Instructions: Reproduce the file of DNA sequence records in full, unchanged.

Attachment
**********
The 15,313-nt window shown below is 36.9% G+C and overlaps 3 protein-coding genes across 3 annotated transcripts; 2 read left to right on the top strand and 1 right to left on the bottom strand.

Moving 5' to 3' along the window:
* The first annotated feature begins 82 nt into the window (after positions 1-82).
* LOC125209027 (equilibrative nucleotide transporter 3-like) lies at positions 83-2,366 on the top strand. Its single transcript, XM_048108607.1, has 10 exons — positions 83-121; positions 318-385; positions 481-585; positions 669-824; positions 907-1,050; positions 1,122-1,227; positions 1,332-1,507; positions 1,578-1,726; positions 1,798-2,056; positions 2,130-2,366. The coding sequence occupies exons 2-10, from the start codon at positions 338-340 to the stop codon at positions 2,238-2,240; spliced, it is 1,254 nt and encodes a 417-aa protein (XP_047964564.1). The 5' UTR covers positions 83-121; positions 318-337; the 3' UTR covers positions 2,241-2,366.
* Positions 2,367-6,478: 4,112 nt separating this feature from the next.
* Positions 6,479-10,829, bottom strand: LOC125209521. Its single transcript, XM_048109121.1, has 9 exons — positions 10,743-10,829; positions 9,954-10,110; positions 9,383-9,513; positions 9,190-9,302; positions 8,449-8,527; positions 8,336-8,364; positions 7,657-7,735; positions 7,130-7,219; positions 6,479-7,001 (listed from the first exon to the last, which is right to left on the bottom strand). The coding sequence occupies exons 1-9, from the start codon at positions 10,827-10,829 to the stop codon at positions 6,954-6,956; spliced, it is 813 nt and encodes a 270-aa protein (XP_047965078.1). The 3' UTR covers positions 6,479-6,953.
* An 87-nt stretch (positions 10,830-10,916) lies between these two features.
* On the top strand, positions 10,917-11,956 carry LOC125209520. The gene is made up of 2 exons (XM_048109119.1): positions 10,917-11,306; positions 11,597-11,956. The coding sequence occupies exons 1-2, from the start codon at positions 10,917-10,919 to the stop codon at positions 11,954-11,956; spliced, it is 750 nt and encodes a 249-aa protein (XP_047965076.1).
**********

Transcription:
The 15,313-nt window shown below is 36.9% G+C and overlaps 3 protein-coding genes across 3 annotated transcripts; 2 read left to right on the top strand and 1 right to left on the bottom strand.

Moving 5' to 3' along the window:
* The first annotated feature begins 82 nt into the window (after positions 1-82).
* LOC125209027 (equilibrative nucleotide transporter 3-like) lies at positions 83-2,366 on the top strand. Its single transcript, XM_048108607.1, has 10 exons — positions 83-121; positions 318-385; positions 481-585; positions 669-824; positions 907-1,050; positions 1,122-1,227; positions 1,332-1,507; positions 1,578-1,726; positions 1,798-2,056; positions 2,130-2,366. The coding sequence occupies exons 2-10, from the start codon at positions 338-340 to the stop codon at positions 2,238-2,240; spliced, it is 1,254 nt and encodes a 417-aa protein (XP_047964564.1). The 5' UTR covers positions 83-121; positions 318-337; the 3' UTR covers positions 2,241-2,366.
* Positions 2,367-6,478: 4,112 nt separating this feature from the next.
* Positions 6,479-10,829, bottom strand: LOC125209521. Its single transcript, XM_048109121.1, has 9 exons — positions 10,743-10,829; positions 9,954-10,110; positions 9,383-9,513; positions 9,190-9,302; positions 8,449-8,527; positions 8,336-8,364; positions 7,657-7,735; positions 7,130-7,219; positions 6,479-7,001 (listed from the first exon to the last, which is right to left on the bottom strand). The coding sequence occupies exons 1-9, from the start codon at positions 10,827-10,829 to the stop codon at positions 6,954-6,956; spliced, it is 813 nt and encodes a 270-aa protein (XP_047965078.1). The 3' UTR covers positions 6,479-6,953.
* An 87-nt stretch (positions 10,830-10,916) lies between these two features.
* On the top strand, positions 10,917-11,956 carry LOC125209520. The gene is made up of 2 exons (XM_048109119.1): positions 10,917-11,306; positions 11,597-11,956. The coding sequence occupies exons 1-2, from the start codon at positions 10,917-10,919 to the stop codon at positions 11,954-11,956; spliced, it is 750 nt and encodes a 249-aa protein (XP_047965076.1).